Donnie Wigginton

From Wikipedia, the free encyclopedia
Jump to: navigation, search
Donnie Wigginton
Texas Longhorns No. 18
Position Quarterback
Class 1972
Major Business
Career history
College Texas (1969–1971)
Bowl games
High school Spring Branch
Personal information
Height 5 ft 8 in (1.73 m)
Weight 163 lb (74 kg)
Career highlights and awards
  • 1969 Southwest Conference Champions
  • 1969 National Champions
  • 1970 Southwest Conference Champions
  • 1970 National Champions
  • 1971 Southwest Conference Champions

Donnie Wigginton is a former football player who started as quarterback for the Texas Longhorns in the early 1970s. Though a quarterback, he is best known for one single catch when, as a holder, he snagged a bad snap on the game winning extra-point in the so-called "Game of the Century" versus Arkansas. His hold, and the kick, were good and Texas went on to win the National Championship. He later became a football coach at rival Texas A&M.

Early life[edit]

In 1966, Don Wigginton led Spring Branch to the AAAA State Championship game where it lost to San Angelo 21-14.

College career[edit]

In 1969, Wigginton was the third-string quarterback behind James Street and Eddie Phillips. He played quarterback in seven games, but his most notable play that season - and possibly in his career - came in the so-called "Game of the Century" against Arkansas when he was the holder. In that game, a de facto National Championship game between #1 Texas and #2 Arkansas, Wigginton came in to hold the extra point kick with the game tied 14-14. He handled a bad snap, and Happy Feller booted the extra point for the win and the consensus National Title.[1]

In 1970, Wigginton's senior year, he backed up Phillips but saw only spot play, getting into only eight games.

In the spring of 1971 Wigginton, by then married with a child, turned down an offer to give up his last year of eligibility to coach at West Texas State and instead returned to back up Phillips again. He got his first career start against Texas Tech when Phillips re-injured his hamstring against UCLA and he led the #3 Longhorns to victory. The next week against Oregon, Phillips again injured his hamstring and Wigginton came off the bench to play the last three quarters in a 35-7 rout.[2] He started the following week against #7 Oklahoma and scored two touchdowns, but left the game in the 3rd quarter with a separated rib and the Longhorns down by 10. Texas would lose and fall to #10 in the rankings.[3][4] Wigginton then started the next three games, losing to #16 Arkansas and then reeling off back to back wins against Rice and SMU. Phillips was back as the starter against Baylor, but the next week against TCU Wiggington again came in for Phillips when Phillips went down in the third quarter with an injured shoulder. Wigginton rushed for 60 yards and two touchdowns, and turned a 7-0 nail-biter into a 31-0 rout.[5] He then started the last game of the season against Texas A&M, scored two touchdowns and helped Texas secure another Southwest Conference Championship. He shared quarterback duties in the Cotton Bowl with starter Phillips in a 30-6 loss to Penn State, who was determined to avenge their denial of the 1969 National Championship.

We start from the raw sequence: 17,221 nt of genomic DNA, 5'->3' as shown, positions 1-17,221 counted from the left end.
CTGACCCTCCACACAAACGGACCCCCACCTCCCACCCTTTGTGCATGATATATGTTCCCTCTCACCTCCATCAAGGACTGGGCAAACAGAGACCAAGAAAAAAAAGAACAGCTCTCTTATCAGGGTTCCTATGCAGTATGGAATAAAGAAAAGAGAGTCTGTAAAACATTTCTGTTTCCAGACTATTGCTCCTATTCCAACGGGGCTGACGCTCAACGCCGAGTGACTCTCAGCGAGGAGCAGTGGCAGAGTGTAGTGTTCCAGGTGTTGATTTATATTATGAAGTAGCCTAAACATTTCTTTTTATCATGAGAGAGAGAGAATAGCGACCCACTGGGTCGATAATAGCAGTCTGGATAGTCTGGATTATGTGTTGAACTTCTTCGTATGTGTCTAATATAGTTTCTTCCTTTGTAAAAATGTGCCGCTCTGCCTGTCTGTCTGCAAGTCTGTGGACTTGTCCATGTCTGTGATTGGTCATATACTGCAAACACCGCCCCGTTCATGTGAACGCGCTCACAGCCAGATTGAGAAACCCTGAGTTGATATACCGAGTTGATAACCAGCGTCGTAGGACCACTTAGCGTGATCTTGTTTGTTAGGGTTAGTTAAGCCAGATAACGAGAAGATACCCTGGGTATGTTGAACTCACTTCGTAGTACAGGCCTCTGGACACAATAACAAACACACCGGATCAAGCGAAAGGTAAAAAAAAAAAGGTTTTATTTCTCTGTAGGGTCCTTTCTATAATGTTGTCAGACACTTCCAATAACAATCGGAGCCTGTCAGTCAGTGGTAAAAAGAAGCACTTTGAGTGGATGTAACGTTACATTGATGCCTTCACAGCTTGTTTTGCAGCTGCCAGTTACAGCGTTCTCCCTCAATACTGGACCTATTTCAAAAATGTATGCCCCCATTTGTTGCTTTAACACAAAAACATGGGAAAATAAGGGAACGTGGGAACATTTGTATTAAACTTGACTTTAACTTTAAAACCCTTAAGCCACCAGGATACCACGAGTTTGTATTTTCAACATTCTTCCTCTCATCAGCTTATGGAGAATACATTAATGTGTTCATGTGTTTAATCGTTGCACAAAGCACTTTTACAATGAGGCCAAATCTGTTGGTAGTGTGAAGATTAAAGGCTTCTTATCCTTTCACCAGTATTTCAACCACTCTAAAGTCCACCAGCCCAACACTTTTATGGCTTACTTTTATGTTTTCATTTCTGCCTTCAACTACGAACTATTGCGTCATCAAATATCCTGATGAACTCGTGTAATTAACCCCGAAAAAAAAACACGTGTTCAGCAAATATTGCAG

Despite sharing quarterback duties with Phillips, Wigginton ended the year as the Southwest Conference leader in touchdowns from scrimmage and tied the school record for the same. He ended his career with a 4-2 record as a starter.

Records[edit]

  • UT - Most touchdowns, season (14), tied Len Barrell,[6] Byron Townsend and Steve Worster, tied by Roosevelt Leaks, surpassed by Earl Campbell in 1977
  • UT - Most rushing touchdowns by a quarterback, season (14), surpassed by Vince Young in 2005
  • UT - Lowest Percentage of Passes Had Intercepted, season (3.0%), surpassed by James Brown in 1994

Later life[edit]

Immediately after the 1972 Cotton Bowl, he went with Texas Offensive Coordinator Emory Bellard to Texas A&M to become a freshman coach.[7] He later rose to the job of offensive backs coach. After six seasons he retired to return to Austin and go into the commercial real estate business.[8]

References[edit]

  1. ^ Richardson, Steve (1 Aug 2003). Tales of the Texas Longhorns. Sports Publishing LLC. p. 66. ISBN 1582615594. Retrieved 7 July 2014. 
  2. ^ Peterson, Harold (11 November 1971). "The Week". Sports Illustrated. Retrieved 6 July 2014. 
  3. ^ Jenkins, Dan (18 November 1971). "Oklahoma Wins the Wishbone War". Sports Illustrated. Retrieved 6 July 2014. 
  4. ^ Boyles, Bob; Guido, Paul (2009). The USA Today College Football Encyclopedia (1st ed.). Retrieved 7 July 2014. 
  5. ^ "Texas Keeps Cotton Bowl Hopes Alive". Gadsden Times. 14 November 1971. Retrieved 8 July 2014. 
  6. ^ Tagliabue, Emil (1971-11-24). "The Unusual Saga of Two Quarterbacks". The Corpus Christi Caller-Times. Corpus Christi, TX. Retrieved 2014-07-16. 
  7. ^ "Eddie Phillips will Pilot Texas in Bowl". The Morning Record. Meridan, CT. 1971-12-30. Retrieved 2014-07-18. 
  8. ^ "Wigginton Quits Post with Aggies". The Eagle. Bryan-College Station, TX. June 12, 1978. Retrieved July 7, 2014. 

External links[edit]